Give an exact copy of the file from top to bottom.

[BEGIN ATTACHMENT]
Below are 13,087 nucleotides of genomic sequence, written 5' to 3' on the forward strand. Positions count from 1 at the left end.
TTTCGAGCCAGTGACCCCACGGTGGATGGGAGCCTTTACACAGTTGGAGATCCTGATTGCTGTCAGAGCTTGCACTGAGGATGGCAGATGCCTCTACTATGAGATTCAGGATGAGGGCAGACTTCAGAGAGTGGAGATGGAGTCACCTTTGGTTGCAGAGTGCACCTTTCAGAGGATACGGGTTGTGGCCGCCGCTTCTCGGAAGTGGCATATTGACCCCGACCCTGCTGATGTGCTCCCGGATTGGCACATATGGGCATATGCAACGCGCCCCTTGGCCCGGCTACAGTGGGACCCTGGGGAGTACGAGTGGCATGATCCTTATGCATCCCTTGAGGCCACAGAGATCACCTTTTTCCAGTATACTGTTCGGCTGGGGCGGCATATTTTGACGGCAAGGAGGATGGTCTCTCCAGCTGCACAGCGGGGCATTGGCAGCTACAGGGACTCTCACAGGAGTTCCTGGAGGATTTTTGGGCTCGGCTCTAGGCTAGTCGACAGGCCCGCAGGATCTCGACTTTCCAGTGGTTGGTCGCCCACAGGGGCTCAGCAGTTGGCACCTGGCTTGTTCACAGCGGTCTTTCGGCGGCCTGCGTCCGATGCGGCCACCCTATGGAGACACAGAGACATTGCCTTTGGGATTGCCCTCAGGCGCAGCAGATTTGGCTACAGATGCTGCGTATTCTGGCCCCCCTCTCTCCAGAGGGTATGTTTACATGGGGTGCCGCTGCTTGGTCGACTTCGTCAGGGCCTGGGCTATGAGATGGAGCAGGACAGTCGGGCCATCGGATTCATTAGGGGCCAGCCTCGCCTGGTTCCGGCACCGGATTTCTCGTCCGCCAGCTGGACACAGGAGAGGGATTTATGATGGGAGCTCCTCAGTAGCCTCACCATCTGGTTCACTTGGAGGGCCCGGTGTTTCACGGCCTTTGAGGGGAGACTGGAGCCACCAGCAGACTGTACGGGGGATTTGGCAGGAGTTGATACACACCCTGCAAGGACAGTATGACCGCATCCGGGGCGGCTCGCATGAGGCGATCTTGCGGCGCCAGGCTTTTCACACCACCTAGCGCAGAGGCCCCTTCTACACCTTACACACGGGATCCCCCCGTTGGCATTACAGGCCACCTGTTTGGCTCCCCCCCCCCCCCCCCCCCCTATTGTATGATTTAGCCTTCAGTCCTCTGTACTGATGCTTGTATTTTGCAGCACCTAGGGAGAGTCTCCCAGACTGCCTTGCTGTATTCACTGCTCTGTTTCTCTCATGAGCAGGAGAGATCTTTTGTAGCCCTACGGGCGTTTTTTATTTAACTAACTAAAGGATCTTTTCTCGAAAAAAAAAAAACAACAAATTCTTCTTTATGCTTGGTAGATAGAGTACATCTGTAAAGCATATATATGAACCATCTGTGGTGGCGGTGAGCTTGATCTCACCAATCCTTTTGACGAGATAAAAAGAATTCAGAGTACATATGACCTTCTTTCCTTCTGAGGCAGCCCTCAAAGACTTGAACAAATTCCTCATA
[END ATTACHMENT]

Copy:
Below are 13,087 nucleotides of genomic sequence, written 5' to 3' on the forward strand. Positions count from 1 at the left end.
TTTCGAGCCAGTGACCCCACGGTGGATGGGAGCCTTTACACAGTTGGAGATCCTGATTGCTGTCAGAGCTTGCACTGAGGATGGCAGATGCCTCTACTATGAGATTCAGGATGAGGGCAGACTTCAGAGAGTGGAGATGGAGTCACCTTTGGTTGCAGAGTGCACCTTTCAGAGGATACGGGTTGTGGCCGCCGCTTCTCGGAAGTGGCATATTGACCCCGACCCTGCTGATGTGCTCCCGGATTGGCACATATGGGCATATGCAACGCGCCCCTTGGCCCGGCTACAGTGGGACCCTGGGGAGTACGAGTGGCATGATCCTTATGCATCCCTTGAGGCCACAGAGATCACCTTTTTCCAGTATACTGTTCGGCTGGGGCGGCATATTTTGACGGCAAGGAGGATGGTCTCTCCAGCTGCACAGCGGGGCATTGGCAGCTACAGGGACTCTCACAGGAGTTCCTGGAGGATTTTTGGGCTCGGCTCTAGGCTAGTCGACAGGCCCGCAGGATCTCGACTTTCCAGTGGTTGGTCGCCCACAGGGGCTCAGCAGTTGGCACCTGGCTTGTTCACAGCGGTCTTTCGGCGGCCTGCGTCCGATGCGGCCACCCTATGGAGACACAGAGACATTGCCTTTGGGATTGCCCTCAGGCGCAGCAGATTTGGCTACAGATGCTGCGTATTCTGGCCCCCCTCTCTCCAGAGGGTATGTTTACATGGGGTGCCGCTGCTTGGTCGACTTCGTCAGGGCCTGGGCTATGAGATGGAGCAGGACAGTCGGGCCATCGGATTCATTAGGGGCCAGCCTCGCCTGGTTCCGGCACCGGATTTCTCGTCCGCCAGCTGGACACAGGAGAGGGATTTATGATGGGAGCTCCTCAGTAGCCTCACCATCTGGTTCACTTGGAGGGCCCGGTGTTTCACGGCCTTTGAGGGGAGACTGGAGCCACCAGCAGACTGTACGGGGGATTTGGCAGGAGTTGATACACACCCTGCAAGGACAGTATGACCGCATCCGGGGCGGCTCGCATGAGGCGATCTTGCGGCGCCAGGCTTTTCACACCACCTAGCGCAGAGGCCCCTTCTACACCTTACACACGGGATCCCCCCGTTGGCATTACAGGCCACCTGTTTGGCTCCCCCCCCCCCCCCCCCCCCTATTGTATGATTTAGCCTTCAGTCCTCTGTACTGATGCTTGTATTTTGCAGCACCTAGGGAGAGTCTCCCAGACTGCCTTGCTGTATTCACTGCTCTGTTTCTCTCATGAGCAGGAGAGATCTTTTGTAGCCCTACGGGCGTTTTTTATTTAACTAACTAAAGGATCTTTTCTCGAAAAAAAAAAAACAACAAATTCTTCTTTATGCTTGGTAGATAGAGTACATCTGTAAAGCATATATATGAACCATCTGTGGTGGCGGTGAGCTTGATCTCACCAATCCTTTTGACGAGATAAAAAGAATTCAGAGTACATATGACCTTCTTTCCTTCTGAGGCAGCCCTCAAAGACTTGAACAAATTCCTCATA